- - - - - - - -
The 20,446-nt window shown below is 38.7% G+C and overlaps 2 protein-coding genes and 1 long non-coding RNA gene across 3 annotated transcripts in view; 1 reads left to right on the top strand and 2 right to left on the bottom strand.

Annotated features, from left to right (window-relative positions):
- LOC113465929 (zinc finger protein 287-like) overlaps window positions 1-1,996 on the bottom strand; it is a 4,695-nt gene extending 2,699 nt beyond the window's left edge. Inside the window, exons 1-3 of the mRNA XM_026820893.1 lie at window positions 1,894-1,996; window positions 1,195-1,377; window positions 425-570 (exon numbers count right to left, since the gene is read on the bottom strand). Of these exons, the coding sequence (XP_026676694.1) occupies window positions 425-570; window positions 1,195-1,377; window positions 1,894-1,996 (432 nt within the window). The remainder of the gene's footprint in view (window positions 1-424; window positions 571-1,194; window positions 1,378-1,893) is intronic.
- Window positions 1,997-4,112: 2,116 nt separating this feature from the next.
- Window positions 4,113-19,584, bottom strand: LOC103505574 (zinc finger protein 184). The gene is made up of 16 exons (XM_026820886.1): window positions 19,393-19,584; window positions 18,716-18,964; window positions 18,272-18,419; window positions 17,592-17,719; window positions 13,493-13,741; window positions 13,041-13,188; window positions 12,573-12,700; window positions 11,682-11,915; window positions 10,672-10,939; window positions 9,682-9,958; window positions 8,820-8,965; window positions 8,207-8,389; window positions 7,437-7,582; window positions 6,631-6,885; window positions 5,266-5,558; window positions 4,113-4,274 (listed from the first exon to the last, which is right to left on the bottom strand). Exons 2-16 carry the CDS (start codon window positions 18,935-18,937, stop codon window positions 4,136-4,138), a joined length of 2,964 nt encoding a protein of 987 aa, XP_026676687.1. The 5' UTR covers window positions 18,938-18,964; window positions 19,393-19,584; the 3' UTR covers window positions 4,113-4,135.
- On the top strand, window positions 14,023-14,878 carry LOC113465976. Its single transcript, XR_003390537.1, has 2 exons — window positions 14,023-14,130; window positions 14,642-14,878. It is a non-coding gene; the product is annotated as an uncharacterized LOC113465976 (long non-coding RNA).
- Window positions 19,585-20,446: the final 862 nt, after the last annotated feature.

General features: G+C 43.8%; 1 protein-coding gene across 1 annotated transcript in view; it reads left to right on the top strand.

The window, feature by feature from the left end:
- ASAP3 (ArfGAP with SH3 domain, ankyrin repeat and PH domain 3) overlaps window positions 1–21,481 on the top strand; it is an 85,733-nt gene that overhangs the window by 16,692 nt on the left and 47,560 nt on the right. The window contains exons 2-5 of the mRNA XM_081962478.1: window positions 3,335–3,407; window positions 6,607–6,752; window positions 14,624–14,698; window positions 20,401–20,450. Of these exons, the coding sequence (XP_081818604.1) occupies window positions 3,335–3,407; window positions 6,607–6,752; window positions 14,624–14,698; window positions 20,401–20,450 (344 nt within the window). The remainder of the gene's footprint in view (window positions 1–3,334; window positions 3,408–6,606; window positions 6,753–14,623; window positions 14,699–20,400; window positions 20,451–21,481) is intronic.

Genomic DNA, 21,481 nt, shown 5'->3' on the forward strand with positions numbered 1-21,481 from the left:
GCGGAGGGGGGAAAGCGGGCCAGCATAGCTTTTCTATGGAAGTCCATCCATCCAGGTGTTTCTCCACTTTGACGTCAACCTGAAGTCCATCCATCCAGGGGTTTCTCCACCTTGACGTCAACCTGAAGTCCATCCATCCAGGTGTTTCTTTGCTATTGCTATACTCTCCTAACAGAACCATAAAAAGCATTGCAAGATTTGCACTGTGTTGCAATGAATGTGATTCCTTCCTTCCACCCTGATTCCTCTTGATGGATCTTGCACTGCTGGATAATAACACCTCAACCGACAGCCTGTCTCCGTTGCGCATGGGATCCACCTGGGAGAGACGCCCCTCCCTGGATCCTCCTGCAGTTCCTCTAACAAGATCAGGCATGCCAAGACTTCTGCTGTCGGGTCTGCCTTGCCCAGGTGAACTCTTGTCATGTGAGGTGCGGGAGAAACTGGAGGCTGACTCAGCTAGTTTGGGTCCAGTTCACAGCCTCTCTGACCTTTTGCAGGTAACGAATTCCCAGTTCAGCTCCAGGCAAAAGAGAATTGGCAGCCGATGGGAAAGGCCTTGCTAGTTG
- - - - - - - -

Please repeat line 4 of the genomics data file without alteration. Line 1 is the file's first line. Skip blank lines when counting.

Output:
- Window positions 1,997-4,112: 2,116 nt separating this feature from the next.